Personally, I think the economics here are not a whole different subject; they’re a key part of the problem, but I can’t quibble with the cycle itself. Then again, parts of the cycle apply to lots of other media industries. So what do you think about Hill’s thesis? Do you agree that the hype cycle is a problem? Is gaming being ruined by hype, or is the hype and its relationship to gaming the same as it’s always been? And is the MMO genre in a different place entirely from the rest of the industry?
Were you too busy gaming this week to pay attention to MMO news? Get caught up every Sunday evening with Massively Overpowered’s Week in Review!
Blizzard has made magic happen again: It sold 3.3 million copies of World of Warcraft’s Legion expansion by its first full day of launch, tying the records set previously by Cataclysm and Warlords of Draenor and impressing some of its tough-love critics. The real question is how long can it keep the magic — and the players?
Read on for the very best of this week’s MMO news and opinions.
Back in June, we reported on on MMO/MOBA hybrid Crush Online — “a free-to-play PvP MMO with MOBA-style combat in a persistent world,” publisher GAMESinFLAMES claims. At the time, the game was headed into a series of closed betas, but as of this week, it’s in open beta:
“We decided to make the next phase already open for everybody. So no key is required anymore but we will do a Wipe after the Open Beta before we launch the game. As we skipped another Closed Beta you can play Crush via Steam now with the Launch version. The Launch will be in September as well.”
You’ll have to create an open beta account on the official site to hop in right now. The formal launch of the game is expected later this month, at which time the game will be playable on Steam.
The MMO industry moves along at the speed of information, and sometimes we’re deluged with so much news here at Massively Overpowered that some of it gets backlogged. That’s why there’s The MOP Up: a weekly compilation of smaller MMO stories and videos that you won’t want to miss. Seen any good MMO news? Hit us up through our tips line!
This week we witnessed Destiny laying the foundation for its incoming Rise of Iron expansion. We’ve got that plus stories and videos from EverQuest II, Path of Exile, EVE Online, and more, all waiting for you after the break!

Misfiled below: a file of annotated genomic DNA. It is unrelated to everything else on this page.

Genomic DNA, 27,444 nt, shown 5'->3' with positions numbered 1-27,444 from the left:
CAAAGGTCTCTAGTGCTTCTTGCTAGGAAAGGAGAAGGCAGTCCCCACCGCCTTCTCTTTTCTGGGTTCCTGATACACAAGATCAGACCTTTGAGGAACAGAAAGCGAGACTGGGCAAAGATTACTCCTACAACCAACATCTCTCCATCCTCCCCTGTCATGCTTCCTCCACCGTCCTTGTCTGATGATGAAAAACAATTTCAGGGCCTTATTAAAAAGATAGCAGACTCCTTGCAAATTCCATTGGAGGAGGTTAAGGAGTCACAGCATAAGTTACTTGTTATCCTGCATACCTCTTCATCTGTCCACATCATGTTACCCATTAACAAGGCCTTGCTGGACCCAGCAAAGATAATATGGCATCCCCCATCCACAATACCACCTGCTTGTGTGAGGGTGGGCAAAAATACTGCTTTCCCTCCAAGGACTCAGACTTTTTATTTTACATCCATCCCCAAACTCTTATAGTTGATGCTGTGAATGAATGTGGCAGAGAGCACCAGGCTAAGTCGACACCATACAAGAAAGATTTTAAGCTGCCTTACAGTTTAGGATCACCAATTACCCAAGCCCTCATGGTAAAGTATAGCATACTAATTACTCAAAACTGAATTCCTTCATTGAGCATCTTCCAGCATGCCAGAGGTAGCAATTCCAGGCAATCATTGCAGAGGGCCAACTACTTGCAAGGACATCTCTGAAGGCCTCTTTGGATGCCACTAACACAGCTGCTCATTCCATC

Massively OP reader Styopa recently posed us a question that I thought would make for a good Leaderboard since the answers can be binned pretty easily: How many MMORPGs have you all played to the cap? Or at least, whatever the cap was when you left?
You might dismiss the question as superficial, but in reality, it puts a number on how many MMOs you’ve fully committed to and which era of gaming (and your life) the games were situated in. It might even make you reconsider whether you stay in games because they’re fun or you have fun because you stuck it out in those games.
Hint: Skim our games list or Justin’s MMO timeline to jog your memory on which MMORPGs you’ve played. To the pollmobile!
Welcome along to another advice-packed edition of Guild Chat, the column in which I offer up my opinions on how best to solve a reader’s particular guild issue while asking for alternate opinions from our commenters. This time, I have some brief yet intense drama bubbling in reader stranded-admin’s mobile MMO guild: our friend has had an argument with a fellow admin while the leader was absent and tales have been told to both the returned leader and perhaps other guild members, meaning that stranded-admin has gone from being actively involved in the management of the guild to now being shut out of major decision-making that changes the nature of the guild our submitter has worked so hard on.
Stranded-admin is strongly considering leaving the guild to start afresh elsewhere with a guild that better suits, but wanted to get our advice before making such a huge leap to ensure that the original guild is not somehow salvageable. See stranded-admin’s full submission and my advice below, and don’t forget to leave your suggestions in the comments below.